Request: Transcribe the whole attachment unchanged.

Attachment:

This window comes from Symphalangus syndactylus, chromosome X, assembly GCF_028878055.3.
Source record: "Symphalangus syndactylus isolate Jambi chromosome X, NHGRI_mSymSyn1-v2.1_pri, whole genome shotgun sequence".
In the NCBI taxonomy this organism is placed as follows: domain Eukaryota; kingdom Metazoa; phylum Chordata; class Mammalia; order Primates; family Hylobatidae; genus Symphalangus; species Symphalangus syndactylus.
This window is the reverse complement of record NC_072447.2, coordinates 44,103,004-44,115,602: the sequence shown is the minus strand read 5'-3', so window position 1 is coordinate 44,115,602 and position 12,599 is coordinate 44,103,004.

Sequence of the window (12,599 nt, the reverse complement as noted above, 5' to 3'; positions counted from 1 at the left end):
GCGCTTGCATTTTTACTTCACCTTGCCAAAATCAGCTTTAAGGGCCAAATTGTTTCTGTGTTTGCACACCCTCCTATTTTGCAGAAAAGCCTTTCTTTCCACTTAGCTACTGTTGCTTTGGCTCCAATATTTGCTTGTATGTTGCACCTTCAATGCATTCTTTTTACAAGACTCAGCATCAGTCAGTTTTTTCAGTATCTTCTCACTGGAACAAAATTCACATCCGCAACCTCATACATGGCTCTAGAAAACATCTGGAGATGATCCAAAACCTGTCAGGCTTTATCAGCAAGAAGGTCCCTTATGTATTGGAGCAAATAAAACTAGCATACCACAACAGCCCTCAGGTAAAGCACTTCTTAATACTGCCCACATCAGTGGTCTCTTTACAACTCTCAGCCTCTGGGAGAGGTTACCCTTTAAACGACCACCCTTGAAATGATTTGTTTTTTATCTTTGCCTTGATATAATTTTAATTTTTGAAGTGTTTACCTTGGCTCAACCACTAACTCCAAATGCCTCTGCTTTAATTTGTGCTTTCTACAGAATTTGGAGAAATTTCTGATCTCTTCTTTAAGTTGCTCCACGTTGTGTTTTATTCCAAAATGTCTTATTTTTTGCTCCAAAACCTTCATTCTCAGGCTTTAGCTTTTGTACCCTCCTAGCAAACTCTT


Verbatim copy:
This window comes from Symphalangus syndactylus, chromosome X, assembly GCF_028878055.3.
Source record: "Symphalangus syndactylus isolate Jambi chromosome X, NHGRI_mSymSyn1-v2.1_pri, whole genome shotgun sequence".
In the NCBI taxonomy this organism is placed as follows: domain Eukaryota; kingdom Metazoa; phylum Chordata; class Mammalia; order Primates; family Hylobatidae; genus Symphalangus; species Symphalangus syndactylus.
This window is the reverse complement of record NC_072447.2, coordinates 44,103,004-44,115,602: the sequence shown is the minus strand read 5'-3', so window position 1 is coordinate 44,115,602 and position 12,599 is coordinate 44,103,004.

Sequence of the window (12,599 nt, the reverse complement as noted above, 5' to 3'; positions counted from 1 at the left end):
GCGCTTGCATTTTTACTTCACCTTGCCAAAATCAGCTTTAAGGGCCAAATTGTTTCTGTGTTTGCACACCCTCCTATTTTGCAGAAAAGCCTTTCTTTCCACTTAGCTACTGTTGCTTTGGCTCCAATATTTGCTTGTATGTTGCACCTTCAATGCATTCTTTTTACAAGACTCAGCATCAGTCAGTTTTTTCAGTATCTTCTCACTGGAACAAAATTCACATCCGCAACCTCATACATGGCTCTAGAAAACATCTGGAGATGATCCAAAACCTGTCAGGCTTTATCAGCAAGAAGGTCCCTTATGTATTGGAGCAAATAAAACTAGCATACCACAACAGCCCTCAGGTAAAGCACTTCTTAATACTGCCCACATCAGTGGTCTCTTTACAACTCTCAGCCTCTGGGAGAGGTTACCCTTTAAACGACCACCCTTGAAATGATTTGTTTTTTATCTTTGCCTTGATATAATTTTAATTTTTGAAGTGTTTACCTTGGCTCAACCACTAACTCCAAATGCCTCTGCTTTAATTTGTGCTTTCTACAGAATTTGGAGAAATTTCTGATCTCTTCTTTAAGTTGCTCCACGTTGTGTTTTATTCCAAAATGTCTTATTTTTTGCTCCAAAACCTTCATTCTCAGGCTTTAGCTTTTGTACCCTCCTAGCAAACTCTT